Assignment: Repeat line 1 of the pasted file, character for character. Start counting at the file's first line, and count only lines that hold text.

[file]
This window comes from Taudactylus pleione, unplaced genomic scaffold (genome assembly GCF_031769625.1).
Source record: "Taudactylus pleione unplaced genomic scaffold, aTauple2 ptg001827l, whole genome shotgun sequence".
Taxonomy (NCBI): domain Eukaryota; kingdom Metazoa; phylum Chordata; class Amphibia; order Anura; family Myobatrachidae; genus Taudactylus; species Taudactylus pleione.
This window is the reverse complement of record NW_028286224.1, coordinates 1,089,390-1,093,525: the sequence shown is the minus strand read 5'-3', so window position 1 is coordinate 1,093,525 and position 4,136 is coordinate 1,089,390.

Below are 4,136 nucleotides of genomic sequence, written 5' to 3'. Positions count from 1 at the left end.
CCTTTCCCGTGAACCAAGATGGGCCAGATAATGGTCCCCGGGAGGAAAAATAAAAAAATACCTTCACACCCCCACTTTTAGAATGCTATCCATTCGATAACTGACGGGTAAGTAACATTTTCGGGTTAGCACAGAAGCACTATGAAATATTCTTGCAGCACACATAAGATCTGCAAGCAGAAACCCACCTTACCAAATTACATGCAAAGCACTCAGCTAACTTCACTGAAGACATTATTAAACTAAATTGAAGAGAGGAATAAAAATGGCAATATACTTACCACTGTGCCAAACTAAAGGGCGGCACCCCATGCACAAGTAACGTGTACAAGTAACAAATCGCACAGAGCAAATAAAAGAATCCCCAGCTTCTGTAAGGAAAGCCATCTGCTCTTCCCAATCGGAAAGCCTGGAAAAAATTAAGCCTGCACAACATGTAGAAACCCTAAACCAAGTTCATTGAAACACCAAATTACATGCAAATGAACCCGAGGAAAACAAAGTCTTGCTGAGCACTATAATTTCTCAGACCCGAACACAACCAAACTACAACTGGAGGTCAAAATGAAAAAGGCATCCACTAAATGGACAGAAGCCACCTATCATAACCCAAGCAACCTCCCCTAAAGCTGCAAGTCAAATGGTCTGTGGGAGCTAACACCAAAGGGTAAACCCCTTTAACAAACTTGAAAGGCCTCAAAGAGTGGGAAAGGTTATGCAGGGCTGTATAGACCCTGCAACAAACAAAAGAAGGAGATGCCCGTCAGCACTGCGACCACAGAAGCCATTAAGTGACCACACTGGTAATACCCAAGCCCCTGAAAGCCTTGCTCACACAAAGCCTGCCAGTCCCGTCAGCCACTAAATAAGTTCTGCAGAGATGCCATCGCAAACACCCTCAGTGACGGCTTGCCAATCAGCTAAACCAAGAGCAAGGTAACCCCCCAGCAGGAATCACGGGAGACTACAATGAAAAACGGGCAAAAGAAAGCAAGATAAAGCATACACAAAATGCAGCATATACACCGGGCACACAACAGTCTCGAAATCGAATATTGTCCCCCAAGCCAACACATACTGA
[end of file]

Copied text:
This window comes from Taudactylus pleione, unplaced genomic scaffold (genome assembly GCF_031769625.1).